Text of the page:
Poletti Beatrice Poletti
Doctor of Philosophy - Classical Languages
Supervisor: Dr Christopher S. Mackay

Title: Consecration of men and property in the literary tradition about Early Rome
My research deals with certain juridical-religious practices related by ancient written sources for the monarchical and early republican period of Roman history. In particular, I look at instances of consecration to the deity of property and men as penalty for specific crimes (e.g. treason), as dedication in war campaigns, and in the judicial prayers on curse tablets - with a view to understanding the development of the relevant historiographical tradition.
poletti@ualberta.ca

Pollock Katie Pollock
Doctor of Philosophy - History
Supervisor: Dr Gerhard Ens

Title: Gender, Race and Status: Metis Borderland Communities Along the 49th Parallel, 1885-1930
My research focus is on the borderlands of the Northern Great Plains, particularly in its relation to First Nation and Metis peoples. Specific emphasis is placed on the role of the border, forced nationalism, group identity, U.S. Army and RCMP interaction, and recognition or denial of transnational peoples by both national governments.


Sims Ashley Sims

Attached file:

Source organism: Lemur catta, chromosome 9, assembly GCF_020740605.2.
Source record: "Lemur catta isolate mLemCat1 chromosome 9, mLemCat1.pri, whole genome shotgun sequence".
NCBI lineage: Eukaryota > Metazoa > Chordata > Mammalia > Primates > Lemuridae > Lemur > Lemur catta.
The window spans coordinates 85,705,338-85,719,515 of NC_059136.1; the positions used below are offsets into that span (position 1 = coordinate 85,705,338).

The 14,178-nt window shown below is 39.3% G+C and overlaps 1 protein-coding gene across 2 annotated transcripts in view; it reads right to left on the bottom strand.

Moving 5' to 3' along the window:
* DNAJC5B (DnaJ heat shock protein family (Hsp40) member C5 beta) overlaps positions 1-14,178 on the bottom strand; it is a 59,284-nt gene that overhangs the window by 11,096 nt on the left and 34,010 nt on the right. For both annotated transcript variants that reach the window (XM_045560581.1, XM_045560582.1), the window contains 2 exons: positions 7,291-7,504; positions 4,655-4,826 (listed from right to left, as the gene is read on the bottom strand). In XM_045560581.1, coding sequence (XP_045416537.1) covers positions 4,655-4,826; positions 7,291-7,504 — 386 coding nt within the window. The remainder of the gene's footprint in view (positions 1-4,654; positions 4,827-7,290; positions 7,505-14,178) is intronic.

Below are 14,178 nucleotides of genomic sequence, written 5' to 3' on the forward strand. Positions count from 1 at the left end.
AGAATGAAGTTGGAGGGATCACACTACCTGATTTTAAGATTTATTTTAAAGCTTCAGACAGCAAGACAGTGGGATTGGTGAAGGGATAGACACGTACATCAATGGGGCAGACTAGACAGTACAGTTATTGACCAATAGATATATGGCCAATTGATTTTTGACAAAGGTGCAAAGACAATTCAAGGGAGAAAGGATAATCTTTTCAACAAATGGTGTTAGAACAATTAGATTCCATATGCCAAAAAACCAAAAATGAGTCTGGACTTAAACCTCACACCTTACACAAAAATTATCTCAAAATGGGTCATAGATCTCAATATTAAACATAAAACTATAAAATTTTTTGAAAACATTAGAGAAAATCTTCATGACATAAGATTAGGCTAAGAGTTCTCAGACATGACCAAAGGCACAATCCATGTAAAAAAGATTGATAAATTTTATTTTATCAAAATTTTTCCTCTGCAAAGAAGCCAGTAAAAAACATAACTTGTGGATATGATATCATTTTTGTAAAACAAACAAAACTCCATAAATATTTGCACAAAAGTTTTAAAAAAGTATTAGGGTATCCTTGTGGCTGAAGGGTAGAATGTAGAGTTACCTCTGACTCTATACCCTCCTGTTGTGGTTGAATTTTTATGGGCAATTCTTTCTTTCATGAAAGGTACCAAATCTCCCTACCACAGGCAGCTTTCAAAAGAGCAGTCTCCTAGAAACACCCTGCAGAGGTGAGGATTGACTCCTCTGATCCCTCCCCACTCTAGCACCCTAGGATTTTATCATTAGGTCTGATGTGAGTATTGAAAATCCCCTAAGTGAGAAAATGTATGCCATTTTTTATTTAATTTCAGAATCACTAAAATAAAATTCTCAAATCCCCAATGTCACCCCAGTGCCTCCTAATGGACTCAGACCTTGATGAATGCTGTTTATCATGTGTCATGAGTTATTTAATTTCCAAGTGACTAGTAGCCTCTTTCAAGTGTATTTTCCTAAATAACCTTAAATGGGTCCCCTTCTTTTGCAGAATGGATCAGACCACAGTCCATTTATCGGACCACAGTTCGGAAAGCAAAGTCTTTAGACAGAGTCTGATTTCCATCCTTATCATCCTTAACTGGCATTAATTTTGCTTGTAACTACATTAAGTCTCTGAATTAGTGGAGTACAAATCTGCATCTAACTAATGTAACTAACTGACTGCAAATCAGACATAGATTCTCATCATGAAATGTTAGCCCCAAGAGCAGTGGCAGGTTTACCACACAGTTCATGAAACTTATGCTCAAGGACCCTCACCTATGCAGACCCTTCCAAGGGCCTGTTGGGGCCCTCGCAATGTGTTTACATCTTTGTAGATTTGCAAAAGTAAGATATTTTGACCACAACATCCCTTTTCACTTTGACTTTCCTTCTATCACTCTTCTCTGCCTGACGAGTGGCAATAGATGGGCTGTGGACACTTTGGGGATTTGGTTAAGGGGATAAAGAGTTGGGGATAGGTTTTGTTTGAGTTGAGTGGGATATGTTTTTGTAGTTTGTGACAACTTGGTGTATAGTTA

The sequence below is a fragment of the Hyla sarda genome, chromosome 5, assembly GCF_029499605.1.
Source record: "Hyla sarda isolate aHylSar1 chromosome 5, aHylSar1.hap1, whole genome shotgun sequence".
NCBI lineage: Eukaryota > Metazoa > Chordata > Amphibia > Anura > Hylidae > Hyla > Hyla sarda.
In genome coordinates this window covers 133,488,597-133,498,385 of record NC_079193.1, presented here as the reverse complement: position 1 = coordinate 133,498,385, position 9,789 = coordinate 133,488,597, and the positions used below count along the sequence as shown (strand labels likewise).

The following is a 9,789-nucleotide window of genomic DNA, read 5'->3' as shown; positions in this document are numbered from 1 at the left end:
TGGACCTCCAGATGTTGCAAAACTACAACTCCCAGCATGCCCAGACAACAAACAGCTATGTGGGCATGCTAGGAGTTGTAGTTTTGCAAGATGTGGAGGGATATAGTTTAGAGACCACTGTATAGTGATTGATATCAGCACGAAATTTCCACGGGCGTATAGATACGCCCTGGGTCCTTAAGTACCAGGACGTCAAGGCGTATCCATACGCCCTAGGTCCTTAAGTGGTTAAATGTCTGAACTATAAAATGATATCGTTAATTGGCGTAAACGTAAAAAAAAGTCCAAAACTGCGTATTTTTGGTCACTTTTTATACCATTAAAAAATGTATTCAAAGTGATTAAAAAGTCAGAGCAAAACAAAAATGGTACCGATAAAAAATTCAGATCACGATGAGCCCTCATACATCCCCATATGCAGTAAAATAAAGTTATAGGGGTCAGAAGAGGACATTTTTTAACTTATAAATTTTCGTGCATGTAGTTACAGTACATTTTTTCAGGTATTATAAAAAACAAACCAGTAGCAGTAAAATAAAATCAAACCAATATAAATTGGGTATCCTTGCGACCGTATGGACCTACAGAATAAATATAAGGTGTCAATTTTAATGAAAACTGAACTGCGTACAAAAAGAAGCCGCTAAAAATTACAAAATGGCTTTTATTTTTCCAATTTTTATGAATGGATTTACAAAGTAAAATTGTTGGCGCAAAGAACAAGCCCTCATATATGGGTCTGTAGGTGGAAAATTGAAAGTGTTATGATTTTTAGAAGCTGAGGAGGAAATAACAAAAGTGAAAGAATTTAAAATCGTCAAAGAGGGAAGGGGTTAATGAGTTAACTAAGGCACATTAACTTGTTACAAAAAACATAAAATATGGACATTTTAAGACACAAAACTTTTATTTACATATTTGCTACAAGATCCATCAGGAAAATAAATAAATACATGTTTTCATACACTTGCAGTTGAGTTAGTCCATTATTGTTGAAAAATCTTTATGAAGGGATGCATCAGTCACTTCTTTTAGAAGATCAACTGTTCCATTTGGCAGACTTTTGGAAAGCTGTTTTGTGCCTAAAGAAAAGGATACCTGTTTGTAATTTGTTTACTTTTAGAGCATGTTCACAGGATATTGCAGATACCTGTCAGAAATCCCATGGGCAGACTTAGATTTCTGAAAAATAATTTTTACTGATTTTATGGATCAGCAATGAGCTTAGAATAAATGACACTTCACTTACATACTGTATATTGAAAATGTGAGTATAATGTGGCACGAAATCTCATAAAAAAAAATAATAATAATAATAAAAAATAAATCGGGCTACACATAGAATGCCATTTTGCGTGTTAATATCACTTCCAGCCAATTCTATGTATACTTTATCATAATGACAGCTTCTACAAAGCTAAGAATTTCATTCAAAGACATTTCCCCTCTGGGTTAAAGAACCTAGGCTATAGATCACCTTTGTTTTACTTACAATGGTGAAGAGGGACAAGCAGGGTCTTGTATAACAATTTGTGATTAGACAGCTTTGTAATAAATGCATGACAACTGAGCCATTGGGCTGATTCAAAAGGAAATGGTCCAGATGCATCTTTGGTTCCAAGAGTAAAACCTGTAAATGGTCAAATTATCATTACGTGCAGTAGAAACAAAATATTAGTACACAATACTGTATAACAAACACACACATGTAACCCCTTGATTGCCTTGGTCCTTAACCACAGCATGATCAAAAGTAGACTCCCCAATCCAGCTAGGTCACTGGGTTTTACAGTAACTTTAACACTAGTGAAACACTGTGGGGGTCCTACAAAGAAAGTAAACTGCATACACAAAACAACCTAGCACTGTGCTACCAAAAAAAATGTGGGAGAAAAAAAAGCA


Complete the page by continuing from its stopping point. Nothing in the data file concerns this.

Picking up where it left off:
Doctor of Philosophy - History
Supervisor: Dr Beverly Lemire

Title: Clothing bodies and furnishing homes: the material culture of seventeenth-century Scottish towns
Editorialists suggest that most members of modern western societies regularly engage in a level of consumer spending that is conspicuous and risky. What stands out in these commentaries is an explicit recognition of the deeper meaning behind the consumption of material goods. Such reflections have much older antecedents, including, the belief that objects possess meaning and that consumption is a social, cultural, economic and political act. During the 17th century Scottish mercantile activities actively shaped consumer culture at home and influenced how Scots outwardly exhibited their social status, gender, political outlook and economic standing. My dissertation will argue that a material culture, one that was distinctly urban and middle class, can only be understood once it considers the interplay between Scotland’s growing foreign trade networks and its domestic social, political and cultural values during the long 17th century.
sims@ualberta.ca

Sims Daniel Sims
Doctor of Philosophy - History
Supervisor: Dr Sarah Carter

Title: Dam Bennett: The Impact of the W.A.C. Bennett Dam and Hart Highway on the Tse Keh Nay of British Columbia, 1952-2012.
My research focuses on Aboriginal-European relations and the construction of identity as seen in the effects of hydroelectric development on the four Tse Keh Nay First Nations of British Columbia: Kwadacha, Tsay Keh Dene, McLeod Lake and Takla Lake. In particular, I will examine the relationship between identity, the environment, and colonization.

Yuxian Song
Yuxian Song
Master of Arts - History
Supervisor: Dr. Jennifer Jay